One other act of note was the evening’s first entrant, experimental rock duo Maga. They likely didn’t score as highly as they should have, but that was perhaps more a result of unfortunate mixing-board follies than their ability. Alternating among guitar, piano, drums and some spacey percussion looping, the decidedly un-groovy UVM outfit delivered the night’s most ambitious set. But, given the crowd’s thirst for more conventional fare, that likely worked against them. In a more appropriate setting — i.e., one in which you could actually hear the vocals — they would definitely be a band to catch.

KIDS IN THE HALL

Last spring, I reported on a curious night of comedy and improv at beloved Burlington live-music landmark Nectar’s. Though it often flies under the radar — perhaps because the music editor at this alt-weekly is the only person who writes about it with any regularity — Vermont actually has a pretty solid standup comedy scene. Who knew? Oh, right. I did.

Anyway, the evening I’m referring to was coordinated by two young aspiring comics, James Huessy and Mike Thomas. I caught the latter — once again as a judge, believe it or not — at last winter’s Higher Ground Comedy Battle. Apparently, the night was such a success that Nectar’s has tabbed the high schoolers to continue the show as an ongoing series. So, from now until the end of time — or at least graduation, I suppose — the first Tuesday of every month will be a standup-comedy free-for-all at the house that Phish built. Huessy and Thomas will handle emcee duties and will be joined by the Essex High School Varsity Improv Team. But 90 minutes is a long time to be funny, so the night will also serve as a comedy open mike.

BITE TORRENT

Perhaps due to tryptophan-induced food comas, Thanksgiving week is traditionally one of the slowest for local music. Though the calendar is admittedly a tad light, there are still plenty of options for those seeking relief from Black Friday madness. Among the better choices . . .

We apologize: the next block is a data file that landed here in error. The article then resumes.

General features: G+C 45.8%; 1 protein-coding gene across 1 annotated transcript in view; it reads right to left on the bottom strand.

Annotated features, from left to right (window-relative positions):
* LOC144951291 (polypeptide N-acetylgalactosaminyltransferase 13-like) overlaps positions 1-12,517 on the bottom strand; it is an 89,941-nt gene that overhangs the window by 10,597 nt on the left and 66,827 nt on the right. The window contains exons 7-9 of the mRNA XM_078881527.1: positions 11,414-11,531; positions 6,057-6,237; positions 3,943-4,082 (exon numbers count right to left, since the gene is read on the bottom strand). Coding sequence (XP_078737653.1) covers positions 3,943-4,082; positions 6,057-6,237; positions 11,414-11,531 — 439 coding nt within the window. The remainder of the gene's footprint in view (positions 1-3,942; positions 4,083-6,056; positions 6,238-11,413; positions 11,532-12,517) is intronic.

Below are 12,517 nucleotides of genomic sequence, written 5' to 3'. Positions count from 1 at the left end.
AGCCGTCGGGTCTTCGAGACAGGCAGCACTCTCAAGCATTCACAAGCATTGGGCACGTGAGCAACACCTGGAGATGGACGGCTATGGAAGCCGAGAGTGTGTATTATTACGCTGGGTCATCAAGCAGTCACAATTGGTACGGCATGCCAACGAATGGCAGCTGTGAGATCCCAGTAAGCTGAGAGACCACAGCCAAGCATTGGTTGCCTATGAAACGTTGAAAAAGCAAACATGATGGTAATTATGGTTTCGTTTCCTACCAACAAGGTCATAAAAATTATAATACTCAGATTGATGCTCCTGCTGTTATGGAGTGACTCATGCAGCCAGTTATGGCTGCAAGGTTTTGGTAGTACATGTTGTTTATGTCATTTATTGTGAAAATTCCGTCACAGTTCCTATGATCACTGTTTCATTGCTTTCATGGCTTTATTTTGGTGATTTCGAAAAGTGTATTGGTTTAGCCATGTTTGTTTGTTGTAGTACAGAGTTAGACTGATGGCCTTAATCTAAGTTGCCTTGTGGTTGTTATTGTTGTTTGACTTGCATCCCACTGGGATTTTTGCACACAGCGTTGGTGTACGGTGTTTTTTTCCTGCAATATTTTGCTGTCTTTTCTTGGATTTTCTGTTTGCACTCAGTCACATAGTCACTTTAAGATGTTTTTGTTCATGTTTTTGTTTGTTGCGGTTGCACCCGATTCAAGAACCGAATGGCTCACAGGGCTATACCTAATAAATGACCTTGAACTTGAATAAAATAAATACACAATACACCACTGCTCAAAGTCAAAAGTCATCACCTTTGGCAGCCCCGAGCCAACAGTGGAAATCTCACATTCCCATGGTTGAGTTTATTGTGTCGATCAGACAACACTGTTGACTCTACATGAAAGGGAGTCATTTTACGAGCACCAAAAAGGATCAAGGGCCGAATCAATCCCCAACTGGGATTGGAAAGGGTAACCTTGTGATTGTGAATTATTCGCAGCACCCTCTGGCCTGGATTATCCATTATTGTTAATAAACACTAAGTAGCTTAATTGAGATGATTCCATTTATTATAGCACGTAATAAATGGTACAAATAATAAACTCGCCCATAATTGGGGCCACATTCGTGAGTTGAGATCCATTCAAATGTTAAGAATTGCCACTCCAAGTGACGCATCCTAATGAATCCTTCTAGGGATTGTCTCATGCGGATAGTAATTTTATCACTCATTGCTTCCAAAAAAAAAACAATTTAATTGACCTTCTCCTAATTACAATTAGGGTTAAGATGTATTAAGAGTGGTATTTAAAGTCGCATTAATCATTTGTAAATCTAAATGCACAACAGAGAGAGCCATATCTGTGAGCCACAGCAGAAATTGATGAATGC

If it’s tongue-in-cheek New Wave you seek, you’d be well served checking out Anaïs Mitchell’s all-star ’80s tribute Sputnik! as they travel the highways and byways of Vermont this week. The righteous babe is once again stateside following a European tour opening for chamber-folk darlings Bon Iver. Catch them Friday at Langdon Street Café and/or Saturday at The Monkey House.

This Saturday night, those with a thirst for “Smokey Melodies and Shadowy Ambience” should swing by The Bakery on North Winooski Avenue in Burlington to catch a collaboration between Chicago’s Kranky Records and local online champions of “other music,” Aether Everywhere. Slated to appear are psychedelic minimalist Boduf Songs, loop-laden Pitchfork darlings To Kill a Petty Bourgeoisie, and local experimental guru Greg Davis, performing with longtime collaborator Ben Vida.

One show you probably won’t get to see is Leon Redbone this Saturday at Middlebury’s Town Hall Theater. As of this writing, the next installment of the venerable After Dark Music Series is four tickets away from a sellout. Congrats!

And speaking of shows you can’t see, the Bonjour-Hi! electronica series Sunday nights at Nectar’s is no more. In its place, the increasingly popular Family Night Jam Sessions will move from Tuesday to Sunday.

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About The Author

Dan Bolles

Dan Bolles

Bio:
Dan Bolles is the Seven Days music editor. His column "Soundbites" appears weekly.